Meta launched its next-generation training and inferencing processor as it optimizes models for its recommendation and ranking workloads.

The second version of the Meta Training and Inference Accelerator (MTIA) highlights how cloud hyperscale players are creating their own processors for large language model (LLM) training and inferencing.

Intel launched its Gaudi 3 accelerator on Tuesday to better compete with AMD and Nvidia. Google Cloud outlined new tensor processor units and Axion, an ARM-based custom chip. AWS has Trainium and Inferentia processors and Microsoft is building out its own AI chips. The upshot is rivals to Nvidia as well as huge customers such as Meta are looking to bring costs down. Why enterprises will want Nvidia competition soon

MTIA.v2 more than doubles compute and memory bandwidth compared to its predecessor released last year. MTIA is only one part of Meta's plan to build its own infrastructure. Meta also updated its PyTorch software stack to account for the updated MTIA processors.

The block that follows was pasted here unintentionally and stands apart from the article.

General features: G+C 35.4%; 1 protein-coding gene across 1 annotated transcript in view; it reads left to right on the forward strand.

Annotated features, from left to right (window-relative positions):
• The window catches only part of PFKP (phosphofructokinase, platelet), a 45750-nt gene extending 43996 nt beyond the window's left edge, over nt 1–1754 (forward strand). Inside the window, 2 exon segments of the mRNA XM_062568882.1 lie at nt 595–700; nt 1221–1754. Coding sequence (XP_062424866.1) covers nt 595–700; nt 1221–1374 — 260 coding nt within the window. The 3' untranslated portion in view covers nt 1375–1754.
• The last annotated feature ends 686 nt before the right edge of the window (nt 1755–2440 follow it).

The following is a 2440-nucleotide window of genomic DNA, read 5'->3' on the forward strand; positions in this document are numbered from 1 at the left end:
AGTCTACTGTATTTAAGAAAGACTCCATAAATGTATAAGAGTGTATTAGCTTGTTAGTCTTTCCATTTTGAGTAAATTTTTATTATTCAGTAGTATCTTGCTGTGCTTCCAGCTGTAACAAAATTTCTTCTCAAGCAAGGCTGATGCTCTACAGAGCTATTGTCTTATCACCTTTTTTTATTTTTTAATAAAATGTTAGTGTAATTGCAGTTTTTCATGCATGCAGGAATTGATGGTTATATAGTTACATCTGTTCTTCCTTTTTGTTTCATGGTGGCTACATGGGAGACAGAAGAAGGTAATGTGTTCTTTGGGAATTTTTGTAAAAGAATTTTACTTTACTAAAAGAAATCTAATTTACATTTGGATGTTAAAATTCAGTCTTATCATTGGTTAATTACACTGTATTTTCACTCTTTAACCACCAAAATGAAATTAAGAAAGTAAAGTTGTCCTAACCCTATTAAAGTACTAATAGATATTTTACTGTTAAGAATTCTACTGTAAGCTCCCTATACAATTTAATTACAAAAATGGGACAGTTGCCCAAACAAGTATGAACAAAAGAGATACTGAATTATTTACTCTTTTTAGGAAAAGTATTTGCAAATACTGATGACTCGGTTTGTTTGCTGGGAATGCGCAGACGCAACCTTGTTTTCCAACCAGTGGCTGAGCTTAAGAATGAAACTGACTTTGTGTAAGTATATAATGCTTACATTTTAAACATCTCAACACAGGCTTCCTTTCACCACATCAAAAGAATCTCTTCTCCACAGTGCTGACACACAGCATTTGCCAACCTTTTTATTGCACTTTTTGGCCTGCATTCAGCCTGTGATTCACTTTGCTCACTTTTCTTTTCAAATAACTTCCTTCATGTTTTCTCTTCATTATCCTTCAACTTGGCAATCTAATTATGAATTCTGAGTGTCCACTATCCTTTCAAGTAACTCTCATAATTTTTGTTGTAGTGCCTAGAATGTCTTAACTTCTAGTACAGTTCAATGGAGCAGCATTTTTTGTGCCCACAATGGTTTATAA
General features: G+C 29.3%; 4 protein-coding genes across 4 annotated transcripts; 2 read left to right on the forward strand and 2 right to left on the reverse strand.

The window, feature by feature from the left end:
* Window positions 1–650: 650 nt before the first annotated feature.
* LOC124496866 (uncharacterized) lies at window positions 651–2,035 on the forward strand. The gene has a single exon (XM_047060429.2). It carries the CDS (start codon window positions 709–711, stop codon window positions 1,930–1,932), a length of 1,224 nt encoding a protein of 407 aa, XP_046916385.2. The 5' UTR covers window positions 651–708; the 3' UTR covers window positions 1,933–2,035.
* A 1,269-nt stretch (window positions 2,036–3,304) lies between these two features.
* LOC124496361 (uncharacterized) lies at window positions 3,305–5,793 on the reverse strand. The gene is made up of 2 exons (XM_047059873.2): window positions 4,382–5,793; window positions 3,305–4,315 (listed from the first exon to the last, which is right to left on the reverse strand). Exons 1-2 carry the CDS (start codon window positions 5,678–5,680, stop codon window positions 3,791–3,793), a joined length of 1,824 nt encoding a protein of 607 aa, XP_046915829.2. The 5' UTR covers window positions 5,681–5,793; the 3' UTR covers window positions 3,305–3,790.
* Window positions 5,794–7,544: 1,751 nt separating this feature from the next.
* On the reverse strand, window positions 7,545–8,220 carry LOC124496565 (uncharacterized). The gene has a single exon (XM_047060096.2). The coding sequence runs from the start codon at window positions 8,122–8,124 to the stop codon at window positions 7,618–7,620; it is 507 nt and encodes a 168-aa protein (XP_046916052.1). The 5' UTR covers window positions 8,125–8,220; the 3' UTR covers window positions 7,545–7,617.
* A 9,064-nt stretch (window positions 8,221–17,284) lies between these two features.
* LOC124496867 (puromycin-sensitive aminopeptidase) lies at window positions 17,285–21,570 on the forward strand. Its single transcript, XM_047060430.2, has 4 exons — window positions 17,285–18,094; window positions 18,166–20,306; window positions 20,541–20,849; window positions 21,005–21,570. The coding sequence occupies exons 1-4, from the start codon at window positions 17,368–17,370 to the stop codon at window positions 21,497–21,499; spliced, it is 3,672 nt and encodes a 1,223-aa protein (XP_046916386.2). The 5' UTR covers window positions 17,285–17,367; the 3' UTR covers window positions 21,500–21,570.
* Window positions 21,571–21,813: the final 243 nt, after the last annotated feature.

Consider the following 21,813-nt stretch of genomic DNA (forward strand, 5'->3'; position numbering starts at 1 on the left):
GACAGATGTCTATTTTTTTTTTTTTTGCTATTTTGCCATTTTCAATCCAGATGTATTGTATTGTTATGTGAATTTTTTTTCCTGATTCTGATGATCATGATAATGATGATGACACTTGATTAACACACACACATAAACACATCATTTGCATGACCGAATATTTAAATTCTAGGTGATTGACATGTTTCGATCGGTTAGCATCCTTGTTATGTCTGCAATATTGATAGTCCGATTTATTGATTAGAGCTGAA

In a blog post, Meta noted:

"MTIA has been deployed in our data centers and is now serving models in production. We are already seeing the positive results of this program as it’s allowing us to dedicate and invest in more compute power for our more intensive AI workloads.

The results so far show that this MTIA chip can handle both low complexity and high complexity ranking and recommendation models which are key components of Meta’s products.  Because we control the whole stack, we can achieve greater efficiency compared to commercially available GPUs (graphics processing units)."

Like other cloud providers such as Google Cloud and AWS, Meta will still purchase Nvidia GPUs and accelerators in bulk, but custom silicon efforts highlight how AI model training and inference workloads will aim to balance cost, speed and efficiency. Not every model needs to be trained by the best processors available.

Here's a look at the MTIA processor comparisons followed by the software stack Meta has deployed.